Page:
What I adore about this recipe is that it has the fluffy, satiny, not-too-sweet allure af a fancy schmancy meringue buttercream, but with the simplicity and ease of an American vanilla frosting recipe.
What is Vanilla Icing Made of? Gather Your Ingredients
This fluffy vanilla frosting starts with a basic American buttercream, meaning a few simple ingredients: unsalted butter, confectioners’ sugar (a.k.a. icing sugar or powdered sugar), vanilla extract (or vanilla bean paste) and a splash of milk or cream.
What’s makes it stand out as the best vanilla buttercream for both flavor and texture is the ingredient ratio (more butter, less sugar). Here’s what you need.
- Unsalted butter – Butter is what gives your frosting a creamy, rich flavor and helps to stabilize it so it holds its shape when you pipe it. Unsalted is necessary for frosting, as salted butter would make it inedibly salty.
- Confectioners’ sugar – Also known as icing sugar, this superfine powdered sugar gives your frosting the sweetness and light, airy texture that’ll have everyone asking for more.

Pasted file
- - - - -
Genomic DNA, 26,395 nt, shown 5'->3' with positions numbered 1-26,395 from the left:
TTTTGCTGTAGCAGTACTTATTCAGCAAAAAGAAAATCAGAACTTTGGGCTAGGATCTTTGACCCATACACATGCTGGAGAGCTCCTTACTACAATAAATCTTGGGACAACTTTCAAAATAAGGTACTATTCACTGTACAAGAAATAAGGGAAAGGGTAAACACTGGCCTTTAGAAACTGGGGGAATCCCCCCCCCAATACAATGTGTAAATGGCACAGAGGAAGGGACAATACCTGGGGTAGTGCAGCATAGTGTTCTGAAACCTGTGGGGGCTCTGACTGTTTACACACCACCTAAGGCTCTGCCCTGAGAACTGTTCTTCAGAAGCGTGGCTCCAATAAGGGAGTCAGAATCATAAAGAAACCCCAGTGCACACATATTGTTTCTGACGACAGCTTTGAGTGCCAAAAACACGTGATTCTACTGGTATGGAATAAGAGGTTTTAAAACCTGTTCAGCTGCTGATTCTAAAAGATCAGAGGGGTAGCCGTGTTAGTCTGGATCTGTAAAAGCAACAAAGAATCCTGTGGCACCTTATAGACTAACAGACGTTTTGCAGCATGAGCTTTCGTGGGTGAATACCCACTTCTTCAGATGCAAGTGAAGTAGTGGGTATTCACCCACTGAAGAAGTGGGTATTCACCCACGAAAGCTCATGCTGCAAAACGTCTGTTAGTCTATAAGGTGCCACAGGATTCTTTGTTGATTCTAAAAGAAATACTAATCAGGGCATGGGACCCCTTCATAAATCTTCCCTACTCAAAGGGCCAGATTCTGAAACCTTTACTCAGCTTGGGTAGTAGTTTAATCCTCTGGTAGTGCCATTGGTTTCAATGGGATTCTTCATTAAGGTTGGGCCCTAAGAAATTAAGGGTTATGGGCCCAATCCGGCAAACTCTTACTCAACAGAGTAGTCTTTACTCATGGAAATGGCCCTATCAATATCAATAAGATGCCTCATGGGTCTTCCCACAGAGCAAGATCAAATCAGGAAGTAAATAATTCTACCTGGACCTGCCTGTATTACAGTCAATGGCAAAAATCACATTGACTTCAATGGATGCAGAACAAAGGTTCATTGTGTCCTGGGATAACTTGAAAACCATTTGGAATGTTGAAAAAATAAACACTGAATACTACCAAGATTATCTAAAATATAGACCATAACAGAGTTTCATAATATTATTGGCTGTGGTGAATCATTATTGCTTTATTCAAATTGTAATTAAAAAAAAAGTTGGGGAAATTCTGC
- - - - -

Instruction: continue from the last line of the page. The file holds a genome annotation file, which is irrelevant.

- Milk – Only a little milk is needed to thin out the frosting to the perfect fluffy consistency.
- Vanilla extract – I love pure vanilla extract for the gorgeous warm flavor it gives. You could swap in a couple of scraped vanilla beans, if you like.
Grab Your Tools
Here’s everything you need to make frosting from scratch at home.
- Stand Mixer – If you’re serious about baking, then it’s time to invest in a stand mixer with a whisk attachment. You’ll have beautiful, fluffy frosting ready in just 5 minutes. A hand mixer will do the trick in a pinch, but you may need to double the beating time.
- Spatula – A silicone spatula is a kitchen necessity for scraping down the bowl during beating and getting out every last spoonful, so make sure you have one handy before you start baking.
- Measuring Spoons – You’ll want to measure out each ingredient precisely in order to achieve the perfect vanilla frosting, which means having measuring spoons on standby. Choose stainless steel or plastic ones that can be easily popped into the dishwasher after use.
How to Make The Best Homemade Vanilla Frosting: Step-By-Step Instructions
The key to making super-fluffy vanilla frosting is to really whip it. Whip it good. It will become much lighter in color and texture when it is ready. Here’s what to do:
- Combine all ingredients in stand mixer fitted with whisk attachment. Couldn’t be easier. Start on low to incorporate confectioners’ sugar, then gradually increase to medium speed and then to high.